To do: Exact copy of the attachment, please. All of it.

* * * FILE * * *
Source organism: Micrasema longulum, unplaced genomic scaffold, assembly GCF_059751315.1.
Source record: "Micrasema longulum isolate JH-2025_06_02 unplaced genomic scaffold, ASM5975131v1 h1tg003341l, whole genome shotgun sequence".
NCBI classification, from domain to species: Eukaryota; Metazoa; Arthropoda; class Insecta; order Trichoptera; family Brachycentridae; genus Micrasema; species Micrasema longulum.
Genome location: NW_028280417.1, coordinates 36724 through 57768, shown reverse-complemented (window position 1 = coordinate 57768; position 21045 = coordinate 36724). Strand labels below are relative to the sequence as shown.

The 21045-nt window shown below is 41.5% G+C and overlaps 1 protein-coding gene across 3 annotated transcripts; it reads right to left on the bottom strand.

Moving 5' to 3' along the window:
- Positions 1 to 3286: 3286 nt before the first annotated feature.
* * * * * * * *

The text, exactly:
Source organism: Micrasema longulum, unplaced genomic scaffold, assembly GCF_059751315.1.
Source record: "Micrasema longulum isolate JH-2025_06_02 unplaced genomic scaffold, ASM5975131v1 h1tg003341l, whole genome shotgun sequence".
NCBI classification, from domain to species: Eukaryota; Metazoa; Arthropoda; class Insecta; order Trichoptera; family Brachycentridae; genus Micrasema; species Micrasema longulum.
Genome location: NW_028280417.1, coordinates 36724 through 57768, shown reverse-complemented (window position 1 = coordinate 57768; position 21045 = coordinate 36724). Strand labels below are relative to the sequence as shown.

The 21045-nt window shown below is 41.5% G+C and overlaps 1 protein-coding gene across 3 annotated transcripts; it reads right to left on the bottom strand.

Moving 5' to 3' along the window:
- Positions 1 to 3286: 3286 nt before the first annotated feature.